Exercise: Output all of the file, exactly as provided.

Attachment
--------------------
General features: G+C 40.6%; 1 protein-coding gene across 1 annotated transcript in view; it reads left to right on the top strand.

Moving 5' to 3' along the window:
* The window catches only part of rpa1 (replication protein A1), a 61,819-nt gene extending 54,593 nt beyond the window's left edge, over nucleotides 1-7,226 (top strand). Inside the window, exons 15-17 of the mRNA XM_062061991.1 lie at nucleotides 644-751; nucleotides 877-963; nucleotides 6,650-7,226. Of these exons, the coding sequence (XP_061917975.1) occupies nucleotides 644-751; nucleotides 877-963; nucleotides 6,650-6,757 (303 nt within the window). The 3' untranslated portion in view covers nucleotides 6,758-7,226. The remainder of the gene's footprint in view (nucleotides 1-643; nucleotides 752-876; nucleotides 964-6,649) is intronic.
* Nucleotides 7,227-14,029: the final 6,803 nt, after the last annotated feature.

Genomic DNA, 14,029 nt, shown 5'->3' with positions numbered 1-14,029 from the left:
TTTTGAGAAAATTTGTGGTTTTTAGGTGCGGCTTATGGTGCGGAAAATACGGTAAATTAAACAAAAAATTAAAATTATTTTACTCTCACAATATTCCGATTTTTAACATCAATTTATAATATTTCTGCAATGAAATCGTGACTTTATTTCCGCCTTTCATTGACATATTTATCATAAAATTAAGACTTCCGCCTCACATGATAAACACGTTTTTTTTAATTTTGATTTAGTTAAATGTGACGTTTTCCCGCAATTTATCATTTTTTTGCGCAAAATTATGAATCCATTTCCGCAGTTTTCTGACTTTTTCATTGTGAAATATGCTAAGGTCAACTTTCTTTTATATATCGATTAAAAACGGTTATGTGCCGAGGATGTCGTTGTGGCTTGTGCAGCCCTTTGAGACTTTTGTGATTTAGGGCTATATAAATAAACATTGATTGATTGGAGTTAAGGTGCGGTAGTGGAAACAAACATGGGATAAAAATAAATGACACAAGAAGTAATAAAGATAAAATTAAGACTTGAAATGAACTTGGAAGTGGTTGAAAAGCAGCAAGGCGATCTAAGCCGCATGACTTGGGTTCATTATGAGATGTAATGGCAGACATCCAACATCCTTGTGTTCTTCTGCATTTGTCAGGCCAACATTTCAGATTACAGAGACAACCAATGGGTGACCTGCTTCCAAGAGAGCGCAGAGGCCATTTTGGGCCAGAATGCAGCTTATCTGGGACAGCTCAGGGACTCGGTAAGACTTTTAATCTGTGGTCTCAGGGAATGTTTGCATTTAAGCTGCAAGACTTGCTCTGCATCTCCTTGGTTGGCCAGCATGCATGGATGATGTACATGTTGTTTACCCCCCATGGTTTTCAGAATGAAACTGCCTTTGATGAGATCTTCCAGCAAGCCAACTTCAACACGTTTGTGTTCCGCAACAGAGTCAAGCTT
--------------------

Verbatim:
General features: G+C 40.6%; 1 protein-coding gene across 1 annotated transcript in view; it reads left to right on the top strand.

Moving 5' to 3' along the window:
* The window catches only part of rpa1 (replication protein A1), a 61,819-nt gene extending 54,593 nt beyond the window's left edge, over nucleotides 1-7,226 (top strand). Inside the window, exons 15-17 of the mRNA XM_062061991.1 lie at nucleotides 644-751; nucleotides 877-963; nucleotides 6,650-7,226. Of these exons, the coding sequence (XP_061917975.1) occupies nucleotides 644-751; nucleotides 877-963; nucleotides 6,650-6,757 (303 nt within the window). The 3' untranslated portion in view covers nucleotides 6,758-7,226. The remainder of the gene's footprint in view (nucleotides 1-643; nucleotides 752-876; nucleotides 964-6,649) is intronic.
* Nucleotides 7,227-14,029: the final 6,803 nt, after the last annotated feature.

Genomic DNA, 14,029 nt, shown 5'->3' with positions numbered 1-14,029 from the left:
TTTTGAGAAAATTTGTGGTTTTTAGGTGCGGCTTATGGTGCGGAAAATACGGTAAATTAAACAAAAAATTAAAATTATTTTACTCTCACAATATTCCGATTTTTAACATCAATTTATAATATTTCTGCAATGAAATCGTGACTTTATTTCCGCCTTTCATTGACATATTTATCATAAAATTAAGACTTCCGCCTCACATGATAAACACGTTTTTTTTAATTTTGATTTAGTTAAATGTGACGTTTTCCCGCAATTTATCATTTTTTTGCGCAAAATTATGAATCCATTTCCGCAGTTTTCTGACTTTTTCATTGTGAAATATGCTAAGGTCAACTTTCTTTTATATATCGATTAAAAACGGTTATGTGCCGAGGATGTCGTTGTGGCTTGTGCAGCCCTTTGAGACTTTTGTGATTTAGGGCTATATAAATAAACATTGATTGATTGGAGTTAAGGTGCGGTAGTGGAAACAAACATGGGATAAAAATAAATGACACAAGAAGTAATAAAGATAAAATTAAGACTTGAAATGAACTTGGAAGTGGTTGAAAAGCAGCAAGGCGATCTAAGCCGCATGACTTGGGTTCATTATGAGATGTAATGGCAGACATCCAACATCCTTGTGTTCTTCTGCATTTGTCAGGCCAACATTTCAGATTACAGAGACAACCAATGGGTGACCTGCTTCCAAGAGAGCGCAGAGGCCATTTTGGGCCAGAATGCAGCTTATCTGGGACAGCTCAGGGACTCGGTAAGACTTTTAATCTGTGGTCTCAGGGAATGTTTGCATTTAAGCTGCAAGACTTGCTCTGCATCTCCTTGGTTGGCCAGCATGCATGGATGATGTACATGTTGTTTACCCCCCATGGTTTTCAGAATGAAACTGCCTTTGATGAGATCTTCCAGCAAGCCAACTTCAACACGTTTGTGTTCCGCAACAGAGTCAAGCTT